Every year, as Diwali approaches, cinephiles in Mumbai look forward to a week crammed with top titles from big-league film festivals across the world. Falling in the last leg of the festival calendar, the Jio MAMI Mumbai Film Festival with Star packages not just some of the most discussed, celebrated and sometimes berated films from Sundance, Rotterdam, Berlinale, Cannes, Locarno, Toronto, Venice and Busan, but also leaves room for smaller discoveries, most often among the indie Indian films. The 21st edition is no different.
There are the big-studio crowd-pullers, propelled by Netflix distribution, like Fernando Meirelles’ biographical comedy-drama, The Two Popes, Martin Scorsese’s much-awaited The Irishman and Noah Baumbach’s Scarlett Johansson and Adam Driver starrer, Marriage Story. There are Hollywood heavyweights like Robert Eggers’ black and white horror, The Lighthouse, and Brad Pitt-led space drama, Ad Astra. “You have to matter as a festival for big studios to give us their films, so this has definitely been an achievement in the last five years,” says Smriti Kiran, Artistic Director, MAMI.
She, however, insists MAMI is a discovery platform for Indian indie films. “This year we have some women making their directorial debut as well, like Arati Kadav, Seema Pahwa and Tannishtha Chatterjee,” says Kiran.
Rising from the dead
In 2015, MAMI was refurbished and almost resurrected from the ashes with a pool of high-profile sponsors and glamour from Bollywood personalities. This year, actor Deepika Padukone heads the festival as chairperson; Sonam Kapoor continues to support the festival’s flagship Word to Screen market, and an entourage of Bollywood celebrities including Kareena Kapoor Khan, Alia Bhatt and Karan Johar will descend at the Movie Mela, a day-long event in the run-up to the festival. “We use Bollywood to amplify the festival and they don’t have anything to gain from MAMI,” says Kiran.
Looking back at the last five years, MAMI prides itself as an “inclusive festival” that doesn’t impose its taste on the audience, but provides a variety of films. This year offers over 190 titles, spanning 53 countries and 49 languages. In recent years, the festival has also hosted a few coveted filmmakers like Sean Baker, Lucrecia Martel and Jia Zhangke.
This time, academy award-nominated Palestinian-Dutch filmmaker, Hany Abu-Assad will head the international competition jury; film producer, cultural commentator and entrepreneur Franklin Leonard will head India Gold jury; and Fernando Meirelles and Deepti Naval will receive the Excellence in Cinema awards. “Festivals have a long gestation period, and we have to be patient,” says Kiran. “We wrote to Darren Aronofsky for three years till he finally agreed to attend after hearing about the response Mother! (2017) received at MAMI.”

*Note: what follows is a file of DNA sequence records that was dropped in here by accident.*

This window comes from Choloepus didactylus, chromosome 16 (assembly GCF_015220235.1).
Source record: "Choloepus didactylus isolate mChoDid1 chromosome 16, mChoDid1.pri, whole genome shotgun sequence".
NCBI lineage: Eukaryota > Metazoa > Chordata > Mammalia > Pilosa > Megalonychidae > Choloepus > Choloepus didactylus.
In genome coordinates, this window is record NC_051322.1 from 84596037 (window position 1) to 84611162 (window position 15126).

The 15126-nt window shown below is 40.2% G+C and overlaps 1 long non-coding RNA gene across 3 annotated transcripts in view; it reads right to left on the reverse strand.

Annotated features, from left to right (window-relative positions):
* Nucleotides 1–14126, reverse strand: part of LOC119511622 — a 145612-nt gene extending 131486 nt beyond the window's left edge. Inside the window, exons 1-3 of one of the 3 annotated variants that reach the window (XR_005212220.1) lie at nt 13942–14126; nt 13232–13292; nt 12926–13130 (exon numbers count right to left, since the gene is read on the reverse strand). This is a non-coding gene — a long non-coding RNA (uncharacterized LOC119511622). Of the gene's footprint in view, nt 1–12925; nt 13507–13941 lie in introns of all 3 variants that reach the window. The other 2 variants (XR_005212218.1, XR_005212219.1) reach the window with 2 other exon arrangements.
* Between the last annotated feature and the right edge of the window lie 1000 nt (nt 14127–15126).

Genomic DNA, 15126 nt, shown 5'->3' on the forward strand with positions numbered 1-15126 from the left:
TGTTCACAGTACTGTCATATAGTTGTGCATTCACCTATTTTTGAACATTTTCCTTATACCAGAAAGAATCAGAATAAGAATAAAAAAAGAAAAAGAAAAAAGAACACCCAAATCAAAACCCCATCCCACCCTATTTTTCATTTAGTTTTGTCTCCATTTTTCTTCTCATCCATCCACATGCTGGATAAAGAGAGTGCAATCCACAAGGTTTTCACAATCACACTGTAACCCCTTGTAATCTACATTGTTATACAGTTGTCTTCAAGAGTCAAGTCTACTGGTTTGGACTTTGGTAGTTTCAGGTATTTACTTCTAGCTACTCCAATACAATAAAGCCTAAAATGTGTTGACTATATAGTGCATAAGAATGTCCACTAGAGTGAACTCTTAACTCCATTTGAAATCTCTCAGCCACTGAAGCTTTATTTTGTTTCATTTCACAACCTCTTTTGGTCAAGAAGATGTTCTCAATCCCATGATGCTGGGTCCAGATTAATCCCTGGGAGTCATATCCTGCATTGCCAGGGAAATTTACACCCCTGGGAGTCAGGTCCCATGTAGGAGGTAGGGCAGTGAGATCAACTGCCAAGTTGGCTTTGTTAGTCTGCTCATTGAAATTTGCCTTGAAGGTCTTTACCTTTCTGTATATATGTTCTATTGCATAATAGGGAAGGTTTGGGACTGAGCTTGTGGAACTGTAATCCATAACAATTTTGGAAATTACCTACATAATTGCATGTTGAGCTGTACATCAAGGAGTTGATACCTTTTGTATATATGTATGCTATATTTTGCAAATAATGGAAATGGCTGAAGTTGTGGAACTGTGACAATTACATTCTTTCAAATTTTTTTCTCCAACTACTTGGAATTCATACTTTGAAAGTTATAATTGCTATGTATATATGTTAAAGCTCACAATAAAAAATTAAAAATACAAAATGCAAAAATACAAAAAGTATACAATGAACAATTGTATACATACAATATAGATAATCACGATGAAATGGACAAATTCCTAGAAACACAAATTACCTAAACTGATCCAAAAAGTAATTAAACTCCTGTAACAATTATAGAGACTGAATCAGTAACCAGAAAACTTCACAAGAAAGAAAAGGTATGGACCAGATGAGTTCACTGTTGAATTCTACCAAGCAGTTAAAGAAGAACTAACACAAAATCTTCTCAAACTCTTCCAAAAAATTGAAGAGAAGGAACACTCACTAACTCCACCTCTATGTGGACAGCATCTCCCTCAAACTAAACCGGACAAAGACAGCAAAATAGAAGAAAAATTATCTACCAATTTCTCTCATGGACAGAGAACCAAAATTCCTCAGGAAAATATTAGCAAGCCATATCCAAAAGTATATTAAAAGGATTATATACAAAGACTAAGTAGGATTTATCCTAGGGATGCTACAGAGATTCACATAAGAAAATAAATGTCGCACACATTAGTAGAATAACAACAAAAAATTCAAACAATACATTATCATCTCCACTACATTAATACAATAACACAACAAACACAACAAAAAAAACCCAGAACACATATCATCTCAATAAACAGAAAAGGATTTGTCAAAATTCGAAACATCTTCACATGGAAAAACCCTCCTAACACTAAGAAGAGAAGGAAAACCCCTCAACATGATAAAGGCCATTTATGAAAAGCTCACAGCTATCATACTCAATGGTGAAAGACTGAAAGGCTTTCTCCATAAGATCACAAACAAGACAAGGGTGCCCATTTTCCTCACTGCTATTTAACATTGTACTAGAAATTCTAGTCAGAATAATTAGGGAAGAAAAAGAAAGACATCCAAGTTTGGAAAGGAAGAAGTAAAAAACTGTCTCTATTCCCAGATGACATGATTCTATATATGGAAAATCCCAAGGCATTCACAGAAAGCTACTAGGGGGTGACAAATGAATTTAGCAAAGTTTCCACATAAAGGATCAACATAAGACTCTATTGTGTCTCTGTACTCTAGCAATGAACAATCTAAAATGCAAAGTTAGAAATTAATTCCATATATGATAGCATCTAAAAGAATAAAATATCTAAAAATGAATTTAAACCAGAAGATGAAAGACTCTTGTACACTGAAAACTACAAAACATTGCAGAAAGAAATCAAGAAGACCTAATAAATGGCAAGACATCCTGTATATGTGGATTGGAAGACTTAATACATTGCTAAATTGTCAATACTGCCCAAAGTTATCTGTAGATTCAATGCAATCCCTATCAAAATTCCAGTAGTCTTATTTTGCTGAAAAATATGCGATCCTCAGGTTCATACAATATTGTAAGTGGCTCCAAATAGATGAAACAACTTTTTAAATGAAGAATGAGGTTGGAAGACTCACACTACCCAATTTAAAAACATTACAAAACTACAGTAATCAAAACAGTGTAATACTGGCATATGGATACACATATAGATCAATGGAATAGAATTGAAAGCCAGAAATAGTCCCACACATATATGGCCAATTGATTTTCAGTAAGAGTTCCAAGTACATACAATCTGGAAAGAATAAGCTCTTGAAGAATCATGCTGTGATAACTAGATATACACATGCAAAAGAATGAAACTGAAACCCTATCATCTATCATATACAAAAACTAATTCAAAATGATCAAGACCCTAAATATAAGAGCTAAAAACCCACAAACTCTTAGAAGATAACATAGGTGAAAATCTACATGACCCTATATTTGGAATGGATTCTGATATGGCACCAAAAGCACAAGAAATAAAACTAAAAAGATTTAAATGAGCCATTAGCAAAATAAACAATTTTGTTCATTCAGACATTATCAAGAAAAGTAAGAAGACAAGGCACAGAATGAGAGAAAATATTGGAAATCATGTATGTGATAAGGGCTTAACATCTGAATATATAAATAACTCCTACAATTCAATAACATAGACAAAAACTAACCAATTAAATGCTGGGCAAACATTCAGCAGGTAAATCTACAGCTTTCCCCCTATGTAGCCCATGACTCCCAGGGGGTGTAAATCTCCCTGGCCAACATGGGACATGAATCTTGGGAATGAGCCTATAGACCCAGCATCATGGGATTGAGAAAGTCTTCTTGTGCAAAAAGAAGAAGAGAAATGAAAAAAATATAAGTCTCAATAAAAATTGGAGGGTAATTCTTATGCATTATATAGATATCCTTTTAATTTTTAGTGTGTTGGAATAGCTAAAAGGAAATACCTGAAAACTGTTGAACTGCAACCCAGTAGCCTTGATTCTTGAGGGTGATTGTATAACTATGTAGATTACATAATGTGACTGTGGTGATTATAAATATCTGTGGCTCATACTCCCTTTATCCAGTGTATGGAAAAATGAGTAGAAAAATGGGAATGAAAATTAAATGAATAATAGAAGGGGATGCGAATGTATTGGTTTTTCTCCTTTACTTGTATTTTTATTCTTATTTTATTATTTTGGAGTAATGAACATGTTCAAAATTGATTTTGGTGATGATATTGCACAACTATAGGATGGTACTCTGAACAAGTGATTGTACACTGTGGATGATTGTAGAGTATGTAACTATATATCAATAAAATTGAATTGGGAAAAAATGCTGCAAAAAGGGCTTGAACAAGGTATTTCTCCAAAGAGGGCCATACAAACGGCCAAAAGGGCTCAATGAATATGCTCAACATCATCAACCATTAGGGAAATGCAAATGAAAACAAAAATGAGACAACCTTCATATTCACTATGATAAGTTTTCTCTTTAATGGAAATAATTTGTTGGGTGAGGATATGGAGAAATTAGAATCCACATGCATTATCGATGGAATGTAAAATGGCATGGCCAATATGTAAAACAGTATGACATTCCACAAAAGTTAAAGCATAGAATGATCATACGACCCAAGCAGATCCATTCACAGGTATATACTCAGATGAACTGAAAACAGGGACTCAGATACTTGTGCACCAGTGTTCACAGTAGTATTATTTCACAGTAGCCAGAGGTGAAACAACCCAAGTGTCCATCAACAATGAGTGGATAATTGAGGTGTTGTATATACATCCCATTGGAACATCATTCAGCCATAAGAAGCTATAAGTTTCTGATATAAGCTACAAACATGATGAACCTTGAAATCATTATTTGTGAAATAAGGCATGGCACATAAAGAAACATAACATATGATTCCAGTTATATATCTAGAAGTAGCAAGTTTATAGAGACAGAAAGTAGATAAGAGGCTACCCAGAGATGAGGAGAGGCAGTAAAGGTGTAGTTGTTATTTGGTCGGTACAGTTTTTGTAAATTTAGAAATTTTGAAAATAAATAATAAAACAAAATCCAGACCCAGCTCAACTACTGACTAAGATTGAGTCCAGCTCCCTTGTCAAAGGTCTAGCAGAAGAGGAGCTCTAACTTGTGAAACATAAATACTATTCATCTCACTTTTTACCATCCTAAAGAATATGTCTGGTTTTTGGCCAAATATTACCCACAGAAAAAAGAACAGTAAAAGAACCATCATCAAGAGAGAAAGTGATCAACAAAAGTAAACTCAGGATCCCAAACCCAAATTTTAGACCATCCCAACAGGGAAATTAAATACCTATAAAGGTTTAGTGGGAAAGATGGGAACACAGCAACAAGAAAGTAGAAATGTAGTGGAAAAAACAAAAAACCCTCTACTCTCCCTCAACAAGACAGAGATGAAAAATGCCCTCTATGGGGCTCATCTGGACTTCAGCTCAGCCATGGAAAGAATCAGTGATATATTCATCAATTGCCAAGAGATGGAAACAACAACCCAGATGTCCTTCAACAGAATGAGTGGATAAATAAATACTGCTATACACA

The award quotient
In the last five years, MAMI has gone bullish on popular and award-winning films, which seemingly pull in the numbers. “But let me tell you, we don’t have Parasite and Portrait of a Lady on Fire,” reveals Kiran, referring to he two most-awaited titles from Cannes. On the discovery front, the festival has 13 world premieres this year, most of which are Indian films. Terming world premieres a “vanity venture”, Kiran says that MAMI organisers and curators were concerned about them till two years ago. “But now we realise that our audience doesn’t really care if a film is a world premiere, so we don’t stop our filmmakers from taking their films outside the country first, but we insist on an India premiere,” she informs. Keeping up with the last three years, the opening film this year, Geetu Mohandas’ Moothon had its world premiere at the Toronto International Film Festival as well, before making its way to Mumbai.
The international competition category, which awards debut films made in the past year, has a strong lineup, some of which have been sent as official entries to the 92nd Academy Awards for the Best International Feature Film category. There’s System Crasher from Germany, Buoyancy from Australia, Honeyland from North Macedonia and Atlantics from Senegal, among the 13 competitors, bringing in diverse socio-political and cultural narratives emerging from personal identities. “My African origins and cinematic origins are very linked,” said Mati Diop, director of Atlantics, in an interview with The Hindu.
While every major festival has its essence and curatorial sensibilities, Kiran says MAMI is “a politically-aware festival that is not divorced from what’s happening in the world”. Whether that reflects in its programming is something we will have to discover for ourselves when the festival opens next week, she adds.
Jio MAMI 21st Mumbai Film Festival is on from October 17 to October 24 across multiple venues in Mumbai. Register for ₹500 for a delegate pass on in.bookmyshow.com.